Their first sortie took them all of fifty feet from the Ship. They huddled close together for silent comfort and watched their feet to keep from stumbling on this strange uneven deck. They made it without incident until Alan looked up from the ground and found himself for the first time in his life with nothing close to him. He was hit by vertigo and acute agoraphobia; he moaned, closed his eyes and fell. Hugh fought against it. It pulled him to his knees, but he fought it, steadying himself with one hand. However he had the advantage of having stared out through the view port for endless time. “Just sit still and you’ll be all right.”
Dan Simmons’ epic novel Hyperion is a Hugo Award winner, highly praised in the science fiction world and evidence of why I cannot read anymore of the genre. Sci-fi should lend itself to dynamic narratives, to worlds beyond our repetitively predictable laws, but instead becomes mired in the same dreadful aspects: unimaginative writing, flat characters, ill-thought plot and unbelievably stupid words put together in the guise of world-building.
The second law of writing (after Keep It Simple Stupid) would have to be Never begin with “It was a dark and stormy night”. And yet Simmons opens: Bruise black clouds silhouetted a forest of giant gymnosperms while stratocumulus towered nine kilometers high in the violent sky. Lightning rippled along the horizon. (3)
Simmons’ protagonist, The Consul, is singularly bland: (He) turned and dropped into the cushions…nodded and absently raised the scotch to his lips…went to pour another scotch…went outside to lean on the railing…the only sentient being on an unnamed world. (4-6) Sentient? Really?The story jolts forward, Chaucerien style, with each of the seven characters debating whether to share their back-stories:
“Those in favor of telling our tales?”
“I wouldn’t miss this little farce for a month in the orgasm baths at Shote.”
“I think it’s stupid,” said Brawne Lamia.
“The ayes have it. Who wants to start?”
(It’s a shame that they agreed; otherwise Hyperion would have been 400 pages lighter.)
They arrive on the planet Hyperion where the innkeeper informs them: “No food. No wine. No ale.” (113) And yet…a page later: Somehow Leweski had managed to send up a tankard of beer and a basket of bread and cold beef. (114) Truth is, the comically bad narrative often acts as a relief against a backdrop of nonsensical babble: If the fleet did construct a farcaster in time and the Hegemony committed the total resources of FORCE to defending Hyperion, the Worldweb ran the terrible risk of suffering an Ouster attack….yeah, and on.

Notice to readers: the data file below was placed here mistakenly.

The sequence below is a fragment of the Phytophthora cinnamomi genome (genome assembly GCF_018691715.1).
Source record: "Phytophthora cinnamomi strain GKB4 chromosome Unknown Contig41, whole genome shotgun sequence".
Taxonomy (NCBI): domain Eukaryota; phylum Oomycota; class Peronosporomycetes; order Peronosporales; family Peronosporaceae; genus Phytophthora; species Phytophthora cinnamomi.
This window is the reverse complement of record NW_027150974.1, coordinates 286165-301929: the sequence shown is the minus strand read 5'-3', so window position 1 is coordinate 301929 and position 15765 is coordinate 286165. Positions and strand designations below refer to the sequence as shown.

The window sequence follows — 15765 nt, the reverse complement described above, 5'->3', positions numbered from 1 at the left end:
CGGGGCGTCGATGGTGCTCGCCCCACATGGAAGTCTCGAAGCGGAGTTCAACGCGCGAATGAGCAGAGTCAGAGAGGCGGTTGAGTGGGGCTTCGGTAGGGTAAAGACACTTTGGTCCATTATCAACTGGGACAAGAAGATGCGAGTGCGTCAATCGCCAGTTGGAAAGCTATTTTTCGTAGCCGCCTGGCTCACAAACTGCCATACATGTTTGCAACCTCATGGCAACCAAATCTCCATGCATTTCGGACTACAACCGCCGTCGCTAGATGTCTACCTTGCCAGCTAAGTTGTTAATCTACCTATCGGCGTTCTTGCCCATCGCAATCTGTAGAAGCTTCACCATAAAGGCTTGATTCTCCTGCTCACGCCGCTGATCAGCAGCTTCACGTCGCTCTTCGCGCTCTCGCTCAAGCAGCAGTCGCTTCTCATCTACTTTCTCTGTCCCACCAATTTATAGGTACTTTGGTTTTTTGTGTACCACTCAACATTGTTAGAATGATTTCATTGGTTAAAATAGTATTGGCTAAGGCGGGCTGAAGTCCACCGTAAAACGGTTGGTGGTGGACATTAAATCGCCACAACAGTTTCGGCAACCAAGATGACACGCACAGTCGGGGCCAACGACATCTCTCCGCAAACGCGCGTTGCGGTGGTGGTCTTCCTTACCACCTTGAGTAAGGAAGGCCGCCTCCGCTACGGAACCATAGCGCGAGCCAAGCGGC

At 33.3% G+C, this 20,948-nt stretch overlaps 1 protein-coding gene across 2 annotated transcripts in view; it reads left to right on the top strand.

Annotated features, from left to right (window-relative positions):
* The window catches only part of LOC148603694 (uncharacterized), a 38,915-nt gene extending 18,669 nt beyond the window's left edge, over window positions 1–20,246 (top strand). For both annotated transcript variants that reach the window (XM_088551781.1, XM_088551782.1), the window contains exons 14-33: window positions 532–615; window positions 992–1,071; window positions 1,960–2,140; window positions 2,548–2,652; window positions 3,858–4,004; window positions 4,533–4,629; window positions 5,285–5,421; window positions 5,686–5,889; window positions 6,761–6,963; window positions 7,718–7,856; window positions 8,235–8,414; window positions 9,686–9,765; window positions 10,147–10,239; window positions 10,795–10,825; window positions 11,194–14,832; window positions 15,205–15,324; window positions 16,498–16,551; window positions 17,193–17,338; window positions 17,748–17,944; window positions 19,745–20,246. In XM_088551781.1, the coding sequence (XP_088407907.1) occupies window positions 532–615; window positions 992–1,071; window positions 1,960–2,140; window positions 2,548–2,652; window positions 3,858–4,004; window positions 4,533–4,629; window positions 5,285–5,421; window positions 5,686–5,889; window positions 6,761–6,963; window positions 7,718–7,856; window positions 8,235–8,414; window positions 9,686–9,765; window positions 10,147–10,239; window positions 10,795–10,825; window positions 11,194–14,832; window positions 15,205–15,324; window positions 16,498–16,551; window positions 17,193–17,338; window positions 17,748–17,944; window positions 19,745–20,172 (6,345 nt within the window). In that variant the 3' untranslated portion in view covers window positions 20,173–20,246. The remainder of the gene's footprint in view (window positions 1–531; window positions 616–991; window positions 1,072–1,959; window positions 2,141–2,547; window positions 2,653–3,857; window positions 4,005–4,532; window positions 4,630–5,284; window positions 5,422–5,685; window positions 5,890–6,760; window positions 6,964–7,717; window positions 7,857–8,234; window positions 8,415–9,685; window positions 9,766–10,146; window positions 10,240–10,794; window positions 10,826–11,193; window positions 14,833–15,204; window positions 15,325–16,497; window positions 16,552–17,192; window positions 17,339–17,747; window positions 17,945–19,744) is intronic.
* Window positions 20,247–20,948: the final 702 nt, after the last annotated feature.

In Spike Jonze’s new film Her, people are profoundly asocial, lost in their search for happiness and understanding in the digital world.The concrete differences from our world to this not-too-distant future are pants which are worn high above the waist and operating systems (OS) that have been successfully programmed to have human characteristics, including empathy and love. Jonze makes many interesting decisions in this film, including keeping the OS as a voice (no virtual babes) and allowing the OS to evolve as a distinct entity which we, as humans, eventually cannot understand, an idea reminiscent of the cognitive planet offered in Stanilslaw Lem’s Solaris. This thoughtful science fiction piece is well worth seeing not only because it posits an imminent future that is neither doomed nor delightful but also to see a futuristic video game that doesn’t involve killing everyone and actually looks fun to play.
The characters are ridiculous and flat, the setting is barren while the prose are plodding, and that’s putting it nicely. On the few occasions when the scientist priests who ruled the ship under Jordan’s Captain met in full assembly they gathered in a great hall directly above the Ship’s offices on the last civilized deck.(93)
The plot elements and unimaginative prose are indeed so bad as to remind me of my own work as 12-year-old when I concocted the Secret Spitballer’s Society series and for which Mr. Bacon regularly gave me grades of “C” and lower. I only wrote two installments before abandoning ship.
To top it off, there isn’t a single woman in Orphans of the Sky, that is until the final ten pages when the heroes escape to a planet and remember the need for procreation. Hugh’s younger wife bore a fresh swelling on her lip as if someone had persuaded her with a heavy hand. (120) Keep those damned women out of the way. (122)
Integrity is a catch word in the creative business. Whatever the vision, the aim, no matter what, we know that we must keep our integrity intact. We can’t allow the corporate world to debase and pervert our dreams. We cannot compromise ourselves for money. …unless of course that’s what we want to do.
I had a dream. There was a major science fiction film in the works. It involved eight worlds that were interconnected…that was about all they had. But the budget was big, a mega-monster, and somehow I had an inside track on writing the script. I was suddenly willing to do anything to get it. I offered to just give them my novel My Bad Side immediately, the book I’ve been working on for over four years, the book that defines my vision, and they hadn’t even asked for it. “It’s yours! Take it!” Just like that…just so I could maybe write a draft of this giant sell-out thing.